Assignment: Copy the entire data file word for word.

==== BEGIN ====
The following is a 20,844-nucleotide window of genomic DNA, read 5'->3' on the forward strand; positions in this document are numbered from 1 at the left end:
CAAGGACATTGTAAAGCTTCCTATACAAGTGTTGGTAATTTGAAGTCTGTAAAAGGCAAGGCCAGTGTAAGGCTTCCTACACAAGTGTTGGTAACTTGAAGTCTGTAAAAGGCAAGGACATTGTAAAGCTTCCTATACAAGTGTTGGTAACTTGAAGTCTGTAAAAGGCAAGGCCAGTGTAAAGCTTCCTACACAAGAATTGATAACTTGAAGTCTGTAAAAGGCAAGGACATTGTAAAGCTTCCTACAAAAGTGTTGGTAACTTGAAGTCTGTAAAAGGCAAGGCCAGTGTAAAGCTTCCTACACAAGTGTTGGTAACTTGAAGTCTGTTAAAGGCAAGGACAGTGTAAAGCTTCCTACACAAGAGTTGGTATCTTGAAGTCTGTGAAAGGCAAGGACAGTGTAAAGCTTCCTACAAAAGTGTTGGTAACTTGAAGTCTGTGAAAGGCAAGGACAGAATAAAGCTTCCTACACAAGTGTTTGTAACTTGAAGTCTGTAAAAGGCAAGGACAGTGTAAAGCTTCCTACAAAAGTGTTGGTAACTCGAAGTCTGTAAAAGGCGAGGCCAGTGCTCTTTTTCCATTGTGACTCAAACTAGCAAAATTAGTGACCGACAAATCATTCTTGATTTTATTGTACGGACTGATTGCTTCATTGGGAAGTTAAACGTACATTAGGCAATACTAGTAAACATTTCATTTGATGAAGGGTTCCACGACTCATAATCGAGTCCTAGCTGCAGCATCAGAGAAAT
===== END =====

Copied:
The following is a 20,844-nucleotide window of genomic DNA, read 5'->3' on the forward strand; positions in this document are numbered from 1 at the left end:
CAAGGACATTGTAAAGCTTCCTATACAAGTGTTGGTAATTTGAAGTCTGTAAAAGGCAAGGCCAGTGTAAGGCTTCCTACACAAGTGTTGGTAACTTGAAGTCTGTAAAAGGCAAGGACATTGTAAAGCTTCCTATACAAGTGTTGGTAACTTGAAGTCTGTAAAAGGCAAGGCCAGTGTAAAGCTTCCTACACAAGAATTGATAACTTGAAGTCTGTAAAAGGCAAGGACATTGTAAAGCTTCCTACAAAAGTGTTGGTAACTTGAAGTCTGTAAAAGGCAAGGCCAGTGTAAAGCTTCCTACACAAGTGTTGGTAACTTGAAGTCTGTTAAAGGCAAGGACAGTGTAAAGCTTCCTACACAAGAGTTGGTATCTTGAAGTCTGTGAAAGGCAAGGACAGTGTAAAGCTTCCTACAAAAGTGTTGGTAACTTGAAGTCTGTGAAAGGCAAGGACAGAATAAAGCTTCCTACACAAGTGTTTGTAACTTGAAGTCTGTAAAAGGCAAGGACAGTGTAAAGCTTCCTACAAAAGTGTTGGTAACTCGAAGTCTGTAAAAGGCGAGGCCAGTGCTCTTTTTCCATTGTGACTCAAACTAGCAAAATTAGTGACCGACAAATCATTCTTGATTTTATTGTACGGACTGATTGCTTCATTGGGAAGTTAAACGTACATTAGGCAATACTAGTAAACATTTCATTTGATGAAGGGTTCCACGACTCATAATCGAGTCCTAGCTGCAGCATCAGAGAAAT